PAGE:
We drove home feeling dejected and sunburnt. My friend couldn’t help feeling that it was somehow her fault for having asked me to come along with her to the spring festival in the first place. If we hadn’t gone, I wouldn’t have lost my phone. But really, it was just my own carelessness. I had probably dropped it on the grass after getting up from the table, forgetting that the phone was in my lap rather than my bag. It could have been picked up by anyone, maybe a kid….perhaps one of the attendants who were busily cleaning up litter around the tables had spotted it on the ground and quietly pocketed it.

Dejection is not a natural state for me to be in and one of the ways I cope is to temporarily block it from my head, call it denial if you will. It had barely been a year since I lost my last phone, and the feeling of loss then was so intense and I missed it so much and was so outraged with myself for being careless I cried for a week thinking about it.

This time, however, I bore up with a touch more sang-froid than usual. It was unfortunate, yes, but after all unfortunate things DO happen. Okay, so I lost a phone worth 12000 rupees. It could have been worse.

But today I find myself feeling outraged not at myself but at the inevitability of a lost phone being stolen. Why does it always have to be this way? Why can’t there be any honest people with morals enough to return lost property to its rightful owners? What ever happened to decency and common courtesy…and doing the right thing? Is it natural to expect your lost cell phone to be sickeningly powered off EVERY time you have the misfortune of dropping it somewhere?? Doesn’t this god-fearing nation have any capacity for goodwill, and the most basic reward of satisfaction at helping someone find what belongs to them? Is it too much to expect an ounce of conscience?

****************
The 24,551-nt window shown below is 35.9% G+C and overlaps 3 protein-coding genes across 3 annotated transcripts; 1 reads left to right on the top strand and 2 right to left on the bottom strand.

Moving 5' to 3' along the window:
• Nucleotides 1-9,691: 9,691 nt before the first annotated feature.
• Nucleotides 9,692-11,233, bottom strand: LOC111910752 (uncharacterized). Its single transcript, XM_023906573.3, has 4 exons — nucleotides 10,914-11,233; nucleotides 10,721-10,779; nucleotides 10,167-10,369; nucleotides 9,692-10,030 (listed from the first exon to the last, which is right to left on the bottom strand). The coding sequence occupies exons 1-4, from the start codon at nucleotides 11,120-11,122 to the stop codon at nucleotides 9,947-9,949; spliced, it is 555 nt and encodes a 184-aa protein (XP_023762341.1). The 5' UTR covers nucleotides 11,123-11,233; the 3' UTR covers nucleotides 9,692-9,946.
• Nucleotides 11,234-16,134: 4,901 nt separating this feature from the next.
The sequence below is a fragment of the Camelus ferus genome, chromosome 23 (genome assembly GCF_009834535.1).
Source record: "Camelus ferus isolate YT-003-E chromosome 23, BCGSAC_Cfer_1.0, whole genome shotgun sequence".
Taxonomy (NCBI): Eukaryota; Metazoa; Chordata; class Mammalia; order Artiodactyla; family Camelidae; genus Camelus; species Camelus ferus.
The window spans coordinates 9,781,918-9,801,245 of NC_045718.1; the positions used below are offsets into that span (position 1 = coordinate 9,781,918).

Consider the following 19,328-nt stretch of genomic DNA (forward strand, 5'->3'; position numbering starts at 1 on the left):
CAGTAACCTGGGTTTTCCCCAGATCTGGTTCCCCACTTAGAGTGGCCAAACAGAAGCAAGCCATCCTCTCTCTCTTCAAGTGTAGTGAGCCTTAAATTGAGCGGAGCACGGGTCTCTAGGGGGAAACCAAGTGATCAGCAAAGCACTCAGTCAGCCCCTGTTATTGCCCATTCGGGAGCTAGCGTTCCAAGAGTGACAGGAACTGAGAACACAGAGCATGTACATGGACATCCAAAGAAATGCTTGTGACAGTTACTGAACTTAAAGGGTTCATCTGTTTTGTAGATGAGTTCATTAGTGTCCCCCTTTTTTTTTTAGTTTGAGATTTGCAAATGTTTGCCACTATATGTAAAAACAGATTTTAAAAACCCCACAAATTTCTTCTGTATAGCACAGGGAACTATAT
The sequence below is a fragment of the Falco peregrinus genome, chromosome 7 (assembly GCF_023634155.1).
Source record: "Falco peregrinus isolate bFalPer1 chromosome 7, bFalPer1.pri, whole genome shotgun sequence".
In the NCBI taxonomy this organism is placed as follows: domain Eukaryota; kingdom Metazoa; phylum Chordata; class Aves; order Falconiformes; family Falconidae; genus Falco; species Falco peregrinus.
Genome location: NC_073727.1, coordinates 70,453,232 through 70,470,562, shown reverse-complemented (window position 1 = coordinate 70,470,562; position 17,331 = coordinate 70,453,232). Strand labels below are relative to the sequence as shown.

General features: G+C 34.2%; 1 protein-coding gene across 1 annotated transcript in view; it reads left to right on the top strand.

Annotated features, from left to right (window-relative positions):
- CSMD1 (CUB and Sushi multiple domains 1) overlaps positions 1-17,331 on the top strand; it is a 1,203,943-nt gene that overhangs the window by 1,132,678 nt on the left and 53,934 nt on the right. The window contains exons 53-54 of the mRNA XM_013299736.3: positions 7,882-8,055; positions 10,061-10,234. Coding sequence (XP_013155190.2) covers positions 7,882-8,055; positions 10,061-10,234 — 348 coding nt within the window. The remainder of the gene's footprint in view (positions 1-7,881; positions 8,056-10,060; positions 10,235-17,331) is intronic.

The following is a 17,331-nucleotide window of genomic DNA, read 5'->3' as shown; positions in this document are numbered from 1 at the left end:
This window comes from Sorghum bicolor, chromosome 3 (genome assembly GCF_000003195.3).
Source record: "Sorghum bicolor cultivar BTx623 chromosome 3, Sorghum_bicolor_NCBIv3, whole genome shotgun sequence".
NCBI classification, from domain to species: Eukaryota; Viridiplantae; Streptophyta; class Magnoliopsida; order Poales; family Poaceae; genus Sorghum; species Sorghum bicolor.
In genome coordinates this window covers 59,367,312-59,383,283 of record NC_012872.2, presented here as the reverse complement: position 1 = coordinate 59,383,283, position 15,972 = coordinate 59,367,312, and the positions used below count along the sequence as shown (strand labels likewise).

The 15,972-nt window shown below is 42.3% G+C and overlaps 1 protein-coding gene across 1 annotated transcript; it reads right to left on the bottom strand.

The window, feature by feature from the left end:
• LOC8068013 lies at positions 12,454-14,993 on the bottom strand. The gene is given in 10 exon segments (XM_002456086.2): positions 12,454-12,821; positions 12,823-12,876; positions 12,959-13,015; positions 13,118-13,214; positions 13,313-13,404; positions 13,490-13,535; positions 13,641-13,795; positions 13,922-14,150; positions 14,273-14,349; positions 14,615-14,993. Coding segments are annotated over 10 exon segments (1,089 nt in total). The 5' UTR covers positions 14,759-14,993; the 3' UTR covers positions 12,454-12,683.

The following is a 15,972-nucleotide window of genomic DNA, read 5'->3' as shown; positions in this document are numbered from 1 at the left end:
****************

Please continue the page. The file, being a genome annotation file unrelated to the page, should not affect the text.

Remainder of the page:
Posted in Uncategorized

A transition…?

For those who are aware of my being maid-less for two months, there’s good news. I finally worked up the courage to ask the chowkidar to send me some maids needing extra work, something very convenient about living in an apartment complex, a place usually teeming with maids but which I didn’t avail of as it took me some time to mentally prepare myself for the invasion of a person other than Zahooran into my life and the inner precincts of my home. Either that or I’ve had it with doing all the work myself!

The first one that turned up at my doorstep was tightly wrapped in a black scarf and a svelte burqa and introduced herself as Shagufta. She worked at That Woman’s place… something that should have immediately disqualified her if I wasn’t desperate! She was young and giggly and seemed willing enough to take up the job offer, provided her ability to clean passed my exacting standards. 😛 That is, until she learnt about the existence of Fuzzy. Apparently, she’d had an ‘incident’ with a cat at someone’s house that caused her to break a considerable amount of crockery and ruin a carpet with spilt food, and that was enough to make her decide she wasn’t too keen on working in a house that housed a cat as well.